6 ways yoga can create a work-life balance
TABLE OF CONTENTS
taking yoga off the mat and into the office
So the internet’s definition of work–life balance is a concept including proper prioritizing between “work” (career and ambition) and “lifestyle” (health, pleasure, leisure, family and spiritual development/meditation). The good news is that we can work with this…
The bad news is that our culture and its work-life balance is out of whack. The lack of work-life balance can be very costly to both individuals and companies. Stress, obesity, absenteeism, anxiety, errors, burnout and unnecessary loss or accidents on the job can be the result of employees being out of balance.
Certainly reducing sugar, flour and processed foods while eating healthy and getting lots of sleep can help. Spending quality time out of work recreating with our loved ones and at hobbies we can enjoy help us to rejuvenate.
Getting outside help in areas where we need it is a powerful tool. Going to the woods, water and nature and spending time in quiet and mediation is supportive. Another approach is yoga. It is continuing to pick up in popularity and there are so many types and styles to choose from.
Breath is simply life. It is fundamental to the practice of yoga -bringing in new energy and exhaling used and spent air. This is refreshing and empowering for us. Breath expands our lungs and opens up our heart.
At work we need to keep our minds and hearts open. We need to be open to new approaches and let go of efforts and approaches that do not serve us.
Predictability and Innovation
Taking stock of core competencies and building off of them is a key recipe for success. When we enter the yoga practice or studio and follow the teacher, we are collaborating and inviting various yogis in the room to enter into our practice and we to theirs. In each class we remain open to change in order to be innovative.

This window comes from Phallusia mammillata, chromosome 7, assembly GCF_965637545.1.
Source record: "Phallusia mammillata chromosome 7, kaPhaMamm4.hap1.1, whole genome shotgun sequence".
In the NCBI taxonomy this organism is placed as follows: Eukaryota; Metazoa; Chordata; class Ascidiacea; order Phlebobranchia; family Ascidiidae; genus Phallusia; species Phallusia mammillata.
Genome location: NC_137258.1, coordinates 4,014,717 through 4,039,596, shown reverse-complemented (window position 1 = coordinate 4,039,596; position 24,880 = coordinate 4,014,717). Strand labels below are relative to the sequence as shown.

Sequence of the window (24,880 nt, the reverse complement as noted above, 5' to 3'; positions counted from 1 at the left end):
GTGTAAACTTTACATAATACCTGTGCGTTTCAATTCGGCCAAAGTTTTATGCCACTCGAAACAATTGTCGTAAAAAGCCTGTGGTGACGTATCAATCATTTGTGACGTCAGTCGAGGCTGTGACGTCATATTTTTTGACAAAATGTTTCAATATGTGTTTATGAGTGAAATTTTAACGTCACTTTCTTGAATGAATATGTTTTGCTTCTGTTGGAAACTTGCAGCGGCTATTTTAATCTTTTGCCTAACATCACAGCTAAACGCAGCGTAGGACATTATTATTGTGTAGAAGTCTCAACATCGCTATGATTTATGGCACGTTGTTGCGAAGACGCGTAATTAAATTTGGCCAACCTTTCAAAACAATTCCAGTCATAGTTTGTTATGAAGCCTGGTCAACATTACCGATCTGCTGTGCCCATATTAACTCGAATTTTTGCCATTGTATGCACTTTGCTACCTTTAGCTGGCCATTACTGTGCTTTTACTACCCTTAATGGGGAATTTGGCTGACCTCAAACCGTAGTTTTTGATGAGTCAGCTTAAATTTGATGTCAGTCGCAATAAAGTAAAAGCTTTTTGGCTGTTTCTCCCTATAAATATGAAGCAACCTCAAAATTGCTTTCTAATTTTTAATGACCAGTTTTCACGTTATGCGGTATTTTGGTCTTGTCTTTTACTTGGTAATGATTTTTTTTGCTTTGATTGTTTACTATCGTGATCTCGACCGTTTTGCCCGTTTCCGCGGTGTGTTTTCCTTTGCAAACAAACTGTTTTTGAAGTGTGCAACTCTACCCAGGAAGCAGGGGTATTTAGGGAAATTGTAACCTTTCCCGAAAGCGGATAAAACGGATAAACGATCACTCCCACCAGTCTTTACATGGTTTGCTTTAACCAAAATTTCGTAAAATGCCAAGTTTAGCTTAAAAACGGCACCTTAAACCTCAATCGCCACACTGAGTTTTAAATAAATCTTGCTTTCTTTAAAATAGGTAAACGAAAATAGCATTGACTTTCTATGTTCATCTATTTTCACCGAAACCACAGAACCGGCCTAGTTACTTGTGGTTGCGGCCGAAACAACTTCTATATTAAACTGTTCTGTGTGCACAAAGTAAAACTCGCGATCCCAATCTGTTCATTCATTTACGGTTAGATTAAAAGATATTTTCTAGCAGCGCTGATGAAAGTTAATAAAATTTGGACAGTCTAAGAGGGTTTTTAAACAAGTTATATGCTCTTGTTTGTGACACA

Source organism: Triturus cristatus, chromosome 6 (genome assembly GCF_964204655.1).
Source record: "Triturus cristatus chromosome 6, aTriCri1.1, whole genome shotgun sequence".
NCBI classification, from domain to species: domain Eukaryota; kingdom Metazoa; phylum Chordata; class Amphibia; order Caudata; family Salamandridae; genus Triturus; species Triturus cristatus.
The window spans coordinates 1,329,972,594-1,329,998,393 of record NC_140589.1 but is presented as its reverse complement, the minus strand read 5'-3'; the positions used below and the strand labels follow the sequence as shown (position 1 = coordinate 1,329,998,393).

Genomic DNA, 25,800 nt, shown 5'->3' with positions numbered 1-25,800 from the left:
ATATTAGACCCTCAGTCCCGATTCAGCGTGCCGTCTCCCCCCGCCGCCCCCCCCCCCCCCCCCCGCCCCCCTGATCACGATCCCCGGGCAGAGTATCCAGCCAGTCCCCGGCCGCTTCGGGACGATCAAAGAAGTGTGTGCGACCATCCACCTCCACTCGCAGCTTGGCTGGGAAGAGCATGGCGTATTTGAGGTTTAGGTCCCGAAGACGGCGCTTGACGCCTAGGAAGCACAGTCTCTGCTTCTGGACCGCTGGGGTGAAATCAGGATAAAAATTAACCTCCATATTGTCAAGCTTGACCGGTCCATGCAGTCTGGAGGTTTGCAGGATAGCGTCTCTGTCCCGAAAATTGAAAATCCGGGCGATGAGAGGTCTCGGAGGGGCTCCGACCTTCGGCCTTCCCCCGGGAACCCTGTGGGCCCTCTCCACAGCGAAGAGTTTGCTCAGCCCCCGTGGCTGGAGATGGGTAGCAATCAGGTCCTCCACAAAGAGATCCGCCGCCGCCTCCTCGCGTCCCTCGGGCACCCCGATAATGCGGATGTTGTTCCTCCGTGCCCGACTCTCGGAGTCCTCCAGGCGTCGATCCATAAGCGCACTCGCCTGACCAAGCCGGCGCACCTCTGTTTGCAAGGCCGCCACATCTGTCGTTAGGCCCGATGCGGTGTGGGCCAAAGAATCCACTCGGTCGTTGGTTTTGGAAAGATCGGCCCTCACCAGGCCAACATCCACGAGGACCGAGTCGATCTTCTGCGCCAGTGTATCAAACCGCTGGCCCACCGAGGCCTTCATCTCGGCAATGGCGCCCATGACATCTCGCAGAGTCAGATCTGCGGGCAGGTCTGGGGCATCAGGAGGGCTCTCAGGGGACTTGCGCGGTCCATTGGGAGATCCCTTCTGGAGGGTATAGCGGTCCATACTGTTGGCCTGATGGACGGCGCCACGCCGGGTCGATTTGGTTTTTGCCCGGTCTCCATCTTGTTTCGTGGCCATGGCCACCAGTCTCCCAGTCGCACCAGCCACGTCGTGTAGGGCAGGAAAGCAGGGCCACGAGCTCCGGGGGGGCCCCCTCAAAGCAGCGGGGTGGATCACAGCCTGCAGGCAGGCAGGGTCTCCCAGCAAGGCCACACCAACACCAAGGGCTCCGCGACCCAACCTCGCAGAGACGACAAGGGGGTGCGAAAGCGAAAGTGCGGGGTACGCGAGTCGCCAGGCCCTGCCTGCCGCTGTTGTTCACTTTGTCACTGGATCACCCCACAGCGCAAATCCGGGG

The old, strong poses continually gain poise while we make room for improving other poses. Oftentimes I can take very complicated business and personal problems to the practice, and by the end of the session they have resolved themselves or I have been given specific insights.
The surrender to the yoga practice allows me to let go of obstacles in daily life. Then, the intuitive solutions come.
“Repetition confirms and intensifies.” Time and production equal credibility with oneself and in the marketplace. For me this mantra is reinforced by my yoga practice and running and training regiment, as it increases my self-awareness and physical and mental strength and brings me to a new level of determination and stamina.
The structure and consistency is undeniably important to maintain one’s routine.
Preparation and Listening
A great lesson for all in our work and missions is to be accountable to the past as it is. While reviewing the past, in parallel, we move forward. Over time it has become one of the greatest gifts to be able to take honest stake of where we stand. Just like a business-taking inventory.
Be who you are and where you are at. What is your value proposition? What is the gap between whom you wish to be and where you stand currently in truth as a business? Where do you need improvement? Where can you give more